Let’s say you are staring down a blank piece of paper right now. The first step is to forget what you know about art-making. You’re not sitting down to draw a flower, or a tree, or a person. You are sitting down to express what is going on inside of you. Perhaps something going on inside of you right now has the qualities of a flower, or a tree, or a person, but your aim is not to draw a realistic version of that thing. Your aim is to draw what it feels like to you, with any color or shape that you feel compelled to use.

I also use the term drawing in the loosest sense possible. This process does not require a pencil or even a piece of paper. Perhaps you are making a collage or a sculpture. You could have paints or charcoal or ink. Maybe you want to try dipping your brush in coffee. Maybe you want to try editing photos or making video art. There are no rules to this process, so you can be as experimental as you want to be. Personally, I like to draw on my iPad because I can choose from hundreds of different digital brushes that I don’t have at home. Try to sit in silence and see what impulses come up, and work with those. If silence feels too oppressive, sometimes listening to music can help. Especially if a certain song gets you more in tune with your emotions.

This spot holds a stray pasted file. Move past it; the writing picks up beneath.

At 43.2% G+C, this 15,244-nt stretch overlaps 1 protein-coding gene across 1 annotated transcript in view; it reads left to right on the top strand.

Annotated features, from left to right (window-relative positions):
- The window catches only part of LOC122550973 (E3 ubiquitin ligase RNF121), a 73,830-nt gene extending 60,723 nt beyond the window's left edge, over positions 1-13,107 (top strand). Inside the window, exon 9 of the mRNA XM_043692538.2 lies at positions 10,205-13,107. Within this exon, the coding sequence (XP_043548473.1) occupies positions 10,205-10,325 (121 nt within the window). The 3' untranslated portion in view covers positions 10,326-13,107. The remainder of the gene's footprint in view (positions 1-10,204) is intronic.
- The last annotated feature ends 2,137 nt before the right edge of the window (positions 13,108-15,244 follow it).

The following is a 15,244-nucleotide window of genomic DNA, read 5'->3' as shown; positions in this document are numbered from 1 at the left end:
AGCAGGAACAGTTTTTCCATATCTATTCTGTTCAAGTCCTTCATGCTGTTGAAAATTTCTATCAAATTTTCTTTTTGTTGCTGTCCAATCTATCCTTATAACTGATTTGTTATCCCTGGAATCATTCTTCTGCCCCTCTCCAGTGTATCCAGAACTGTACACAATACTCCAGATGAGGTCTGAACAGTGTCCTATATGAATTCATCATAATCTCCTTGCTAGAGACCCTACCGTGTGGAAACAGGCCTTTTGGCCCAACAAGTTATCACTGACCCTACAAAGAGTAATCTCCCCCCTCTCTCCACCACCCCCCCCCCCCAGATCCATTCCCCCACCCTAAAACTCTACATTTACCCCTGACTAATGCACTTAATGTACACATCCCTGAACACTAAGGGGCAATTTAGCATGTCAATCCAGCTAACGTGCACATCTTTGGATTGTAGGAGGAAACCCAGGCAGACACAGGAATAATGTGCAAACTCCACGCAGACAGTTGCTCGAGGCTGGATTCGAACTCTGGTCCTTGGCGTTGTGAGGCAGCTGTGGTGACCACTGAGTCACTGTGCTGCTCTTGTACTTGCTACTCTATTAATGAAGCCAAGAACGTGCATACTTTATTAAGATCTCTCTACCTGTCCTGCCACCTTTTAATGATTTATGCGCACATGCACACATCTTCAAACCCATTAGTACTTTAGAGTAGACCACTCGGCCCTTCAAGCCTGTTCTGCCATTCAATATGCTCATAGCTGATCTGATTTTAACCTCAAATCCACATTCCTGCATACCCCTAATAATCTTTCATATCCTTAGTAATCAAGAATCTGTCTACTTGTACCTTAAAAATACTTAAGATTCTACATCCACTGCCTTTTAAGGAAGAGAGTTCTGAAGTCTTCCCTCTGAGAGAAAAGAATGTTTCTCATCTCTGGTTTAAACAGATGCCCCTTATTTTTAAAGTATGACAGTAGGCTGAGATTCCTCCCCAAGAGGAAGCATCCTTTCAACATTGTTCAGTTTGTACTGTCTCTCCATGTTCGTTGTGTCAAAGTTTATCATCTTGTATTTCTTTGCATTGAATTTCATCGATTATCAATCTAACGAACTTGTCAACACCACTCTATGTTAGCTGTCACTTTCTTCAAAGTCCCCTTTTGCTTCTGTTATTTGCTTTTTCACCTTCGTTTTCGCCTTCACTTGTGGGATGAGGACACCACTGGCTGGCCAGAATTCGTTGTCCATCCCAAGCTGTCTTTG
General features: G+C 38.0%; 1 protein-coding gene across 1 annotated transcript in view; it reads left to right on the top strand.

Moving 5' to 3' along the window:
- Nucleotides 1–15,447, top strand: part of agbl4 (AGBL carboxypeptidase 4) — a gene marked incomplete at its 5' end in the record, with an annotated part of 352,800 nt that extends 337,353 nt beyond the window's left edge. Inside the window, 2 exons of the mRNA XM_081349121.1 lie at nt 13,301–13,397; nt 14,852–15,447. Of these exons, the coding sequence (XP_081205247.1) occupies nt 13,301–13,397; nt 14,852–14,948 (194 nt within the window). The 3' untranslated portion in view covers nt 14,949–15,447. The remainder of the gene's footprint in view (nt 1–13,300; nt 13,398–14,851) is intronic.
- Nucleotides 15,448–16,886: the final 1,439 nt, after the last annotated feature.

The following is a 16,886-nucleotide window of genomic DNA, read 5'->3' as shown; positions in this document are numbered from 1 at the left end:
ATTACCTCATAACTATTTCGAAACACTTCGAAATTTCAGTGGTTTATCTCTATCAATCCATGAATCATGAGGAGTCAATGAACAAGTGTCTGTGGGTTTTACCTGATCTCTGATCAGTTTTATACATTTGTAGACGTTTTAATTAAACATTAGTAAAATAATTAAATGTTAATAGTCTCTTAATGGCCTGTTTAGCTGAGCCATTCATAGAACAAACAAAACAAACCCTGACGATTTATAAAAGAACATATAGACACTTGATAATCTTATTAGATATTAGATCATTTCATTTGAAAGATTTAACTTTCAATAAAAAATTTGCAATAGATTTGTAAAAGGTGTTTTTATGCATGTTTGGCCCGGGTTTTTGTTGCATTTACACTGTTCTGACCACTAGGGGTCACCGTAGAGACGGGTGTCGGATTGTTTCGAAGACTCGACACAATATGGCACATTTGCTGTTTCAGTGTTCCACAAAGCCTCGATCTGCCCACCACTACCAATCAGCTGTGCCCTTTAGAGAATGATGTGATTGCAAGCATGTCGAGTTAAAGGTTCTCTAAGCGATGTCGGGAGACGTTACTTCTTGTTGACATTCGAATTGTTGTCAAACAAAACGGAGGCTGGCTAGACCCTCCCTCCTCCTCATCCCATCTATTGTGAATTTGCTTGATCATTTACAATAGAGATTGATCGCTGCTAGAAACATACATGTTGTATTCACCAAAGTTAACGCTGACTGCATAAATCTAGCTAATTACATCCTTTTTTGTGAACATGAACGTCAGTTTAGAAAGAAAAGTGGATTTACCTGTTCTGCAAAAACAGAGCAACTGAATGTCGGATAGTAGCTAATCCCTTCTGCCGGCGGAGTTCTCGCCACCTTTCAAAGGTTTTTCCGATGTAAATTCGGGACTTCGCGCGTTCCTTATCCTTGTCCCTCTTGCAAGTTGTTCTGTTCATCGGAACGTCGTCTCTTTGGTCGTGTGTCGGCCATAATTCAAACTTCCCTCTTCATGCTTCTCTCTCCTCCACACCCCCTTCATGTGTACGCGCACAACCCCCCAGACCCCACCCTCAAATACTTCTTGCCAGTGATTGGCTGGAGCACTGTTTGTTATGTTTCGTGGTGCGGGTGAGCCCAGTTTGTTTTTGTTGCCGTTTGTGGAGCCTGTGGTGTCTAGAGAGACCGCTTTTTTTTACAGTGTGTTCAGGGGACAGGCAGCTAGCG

Need more ideas or inspiration? If you have a bit of spare cash, there are loads of art therapy books you can buy online that share different exercises for getting started.

Another option are classes, such as this one on Domestika, which is all about tuning into emotions and drawing intuitively. Consider visiting your local art store and testing out different materials. It’s likely some materials and art making instruments will appeal to you more than others, so make sure to experiment. That being said, don’t underestimate materials you have lying around at home. For instance, collaging with old magazines and newspapers can be just as meaningful as painting with oils outside on an easel.

This article is just the tip of the iceberg when it comes to the world of intuitive and emotional artistic expression. Please continue to explore and experiment and check in with yourself occasionally. Even if you don’t believe you have experienced trauma, it is a powerful form of release. If you have experienced trauma, I cannot recommend it enough. Not only will it help to heal yourself, you will also create art that can resonate with other trauma survivors who are having trouble tapping into their emotions. That has been the case for with my art, and I’ve seen it occur with other artists as well. Happy art-making!

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Follow this author’s journey with her artwork at traumahealingwithart.com.

 

Photo submitted by contributor.